Balance needed for regional grants: Jacobs

MEMBER for Eyre Graham Jacobs has called for a review of Royalties for Regions funding, saying the program needs to be more balanced in terms of allocations.

This follows Dr Jacobs' call last week for the regional development portfolio to be given to a Liberal member.

Dr Jacobs, along with fellow Liberal MP Murray Cowper, suggested the portfolio be stripped from the WA Nationals in the wake of Brendon Grylls' decision to step down as both Minister for Regional Development and leader of the Nationals.

Terry Redman has since been appointed as Nationals leader but a new Minister for Regional Development has yet to be named.

Dr Jacobs said he believed the regional development portfolio could be shifted to Premier Colin Barnett.

"My suggestion is for the premier to take regional development to fit naturally with state development, a portfolio which he would be most suited and qualified," he said.

Dr Jacobs said Royalties for Regions funding needed to be allocated in a more equitable manner across the state's regions.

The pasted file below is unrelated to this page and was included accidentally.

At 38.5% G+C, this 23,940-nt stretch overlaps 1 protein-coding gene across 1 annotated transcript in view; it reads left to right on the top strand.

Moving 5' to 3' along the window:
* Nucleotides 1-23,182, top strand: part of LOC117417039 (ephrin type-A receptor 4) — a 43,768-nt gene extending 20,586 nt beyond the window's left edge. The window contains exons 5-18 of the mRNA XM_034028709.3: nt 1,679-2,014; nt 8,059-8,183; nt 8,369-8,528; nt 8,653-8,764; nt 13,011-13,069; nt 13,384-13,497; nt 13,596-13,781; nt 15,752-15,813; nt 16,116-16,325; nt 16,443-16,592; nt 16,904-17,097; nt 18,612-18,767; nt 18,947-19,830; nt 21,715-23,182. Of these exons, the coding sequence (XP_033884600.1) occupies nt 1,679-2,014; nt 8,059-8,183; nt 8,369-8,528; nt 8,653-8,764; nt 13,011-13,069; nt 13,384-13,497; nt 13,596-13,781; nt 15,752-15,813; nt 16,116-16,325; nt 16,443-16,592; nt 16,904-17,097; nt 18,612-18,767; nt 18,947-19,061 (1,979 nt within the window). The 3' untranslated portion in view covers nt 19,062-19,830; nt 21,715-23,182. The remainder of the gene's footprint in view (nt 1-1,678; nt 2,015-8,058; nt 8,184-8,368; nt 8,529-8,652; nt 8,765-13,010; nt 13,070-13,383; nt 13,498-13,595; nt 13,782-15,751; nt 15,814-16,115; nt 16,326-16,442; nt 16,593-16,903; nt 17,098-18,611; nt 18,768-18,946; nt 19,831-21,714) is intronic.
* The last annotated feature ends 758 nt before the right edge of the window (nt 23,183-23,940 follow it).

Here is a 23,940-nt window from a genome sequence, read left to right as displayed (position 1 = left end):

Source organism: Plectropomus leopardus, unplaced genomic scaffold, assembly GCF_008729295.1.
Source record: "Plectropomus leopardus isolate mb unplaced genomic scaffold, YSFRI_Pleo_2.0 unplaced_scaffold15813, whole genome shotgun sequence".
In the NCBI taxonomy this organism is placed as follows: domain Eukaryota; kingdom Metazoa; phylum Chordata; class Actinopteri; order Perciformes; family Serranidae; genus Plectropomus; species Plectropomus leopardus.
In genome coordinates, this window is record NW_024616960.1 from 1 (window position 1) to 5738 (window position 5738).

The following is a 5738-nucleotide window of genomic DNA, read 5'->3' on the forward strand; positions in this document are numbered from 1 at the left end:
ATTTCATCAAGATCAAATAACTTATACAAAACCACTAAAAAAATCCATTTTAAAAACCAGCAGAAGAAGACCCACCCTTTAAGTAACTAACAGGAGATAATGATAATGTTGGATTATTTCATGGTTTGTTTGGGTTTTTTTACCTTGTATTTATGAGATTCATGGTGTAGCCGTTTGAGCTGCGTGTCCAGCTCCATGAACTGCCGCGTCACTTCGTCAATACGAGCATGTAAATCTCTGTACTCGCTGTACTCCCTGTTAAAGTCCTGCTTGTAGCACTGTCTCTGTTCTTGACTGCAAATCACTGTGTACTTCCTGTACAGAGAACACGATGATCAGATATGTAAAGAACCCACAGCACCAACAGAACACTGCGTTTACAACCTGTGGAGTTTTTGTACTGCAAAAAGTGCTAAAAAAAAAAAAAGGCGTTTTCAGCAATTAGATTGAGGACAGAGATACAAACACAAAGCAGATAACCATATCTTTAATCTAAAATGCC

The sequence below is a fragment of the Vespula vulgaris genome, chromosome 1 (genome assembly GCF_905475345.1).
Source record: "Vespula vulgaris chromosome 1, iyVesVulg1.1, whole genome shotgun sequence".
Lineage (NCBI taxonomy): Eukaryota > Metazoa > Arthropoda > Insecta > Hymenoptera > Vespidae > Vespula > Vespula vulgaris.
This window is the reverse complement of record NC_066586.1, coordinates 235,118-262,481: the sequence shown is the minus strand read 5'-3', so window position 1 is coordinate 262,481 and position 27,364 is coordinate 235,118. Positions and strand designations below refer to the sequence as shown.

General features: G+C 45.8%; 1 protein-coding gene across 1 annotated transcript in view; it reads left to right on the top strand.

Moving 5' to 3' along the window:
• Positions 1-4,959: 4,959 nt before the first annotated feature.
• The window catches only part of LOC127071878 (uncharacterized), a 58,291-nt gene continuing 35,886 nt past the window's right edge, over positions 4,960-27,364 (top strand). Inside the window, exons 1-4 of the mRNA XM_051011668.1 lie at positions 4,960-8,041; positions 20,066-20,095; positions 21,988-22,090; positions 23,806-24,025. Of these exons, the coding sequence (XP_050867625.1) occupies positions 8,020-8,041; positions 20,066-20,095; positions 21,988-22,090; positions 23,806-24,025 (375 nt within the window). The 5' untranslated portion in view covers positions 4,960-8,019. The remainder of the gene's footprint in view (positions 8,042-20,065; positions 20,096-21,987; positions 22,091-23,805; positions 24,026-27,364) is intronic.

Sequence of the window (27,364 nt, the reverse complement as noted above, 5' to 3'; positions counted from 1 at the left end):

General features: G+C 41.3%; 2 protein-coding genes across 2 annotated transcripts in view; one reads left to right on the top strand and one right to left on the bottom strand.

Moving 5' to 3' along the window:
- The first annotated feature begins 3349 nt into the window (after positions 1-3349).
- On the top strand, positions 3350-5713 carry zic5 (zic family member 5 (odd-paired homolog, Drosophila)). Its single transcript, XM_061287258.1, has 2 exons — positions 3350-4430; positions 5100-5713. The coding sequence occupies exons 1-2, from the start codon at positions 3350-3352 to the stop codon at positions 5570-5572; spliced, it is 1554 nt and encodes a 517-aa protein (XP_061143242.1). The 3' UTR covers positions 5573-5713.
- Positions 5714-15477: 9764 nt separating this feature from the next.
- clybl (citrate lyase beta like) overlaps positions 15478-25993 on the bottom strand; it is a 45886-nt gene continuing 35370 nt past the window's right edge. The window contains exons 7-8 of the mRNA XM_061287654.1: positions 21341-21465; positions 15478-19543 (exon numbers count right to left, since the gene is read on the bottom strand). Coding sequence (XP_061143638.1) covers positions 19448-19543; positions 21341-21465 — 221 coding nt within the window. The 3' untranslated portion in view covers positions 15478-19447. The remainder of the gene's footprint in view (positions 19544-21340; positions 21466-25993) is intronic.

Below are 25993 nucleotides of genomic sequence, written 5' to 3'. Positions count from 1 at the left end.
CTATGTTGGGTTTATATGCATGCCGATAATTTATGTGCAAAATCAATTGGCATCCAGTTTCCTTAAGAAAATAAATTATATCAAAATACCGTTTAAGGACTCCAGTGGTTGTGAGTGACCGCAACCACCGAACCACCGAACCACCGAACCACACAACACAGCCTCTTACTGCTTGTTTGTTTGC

"Regional development needs a little more balance now that there have been big spends in the Pilbara and Kimberley to kick start developments which the previous Labor government ignored for years," he said.

"The developments are around accommodation and the Pilbara Cities development and, of course, Ord Stage two and three but now we need to deal with other areas in WA."

According to figures provided by Dr Jacobs' office, the Pilbara region received nearly $888 million in Royalties for Regions funding between 2008-09 and 2012-13. The Kimberley received just over $513 million in the same period. In contrast, the Goldfields-Esperance region received just over $162 million between 2008-09 and 2012-13.

Dr Jacobs also suggested using Royalties for Regions funds on roads and other regional infrastructure items currently funded from consolidated revenue.

"Royalties for Regions is an excellent program and we need to retain the concept but there needs to be a recognition that the regional spend can be roads and other infrastructure including schools, training institutes and projects that are important to strategic development including revitalisation plans," he said.

"Even if services have traditionally been core funded from government, this should be accessed if regionally strategic and key to ongoing development. We should no longer fund community gardens and plastic cows."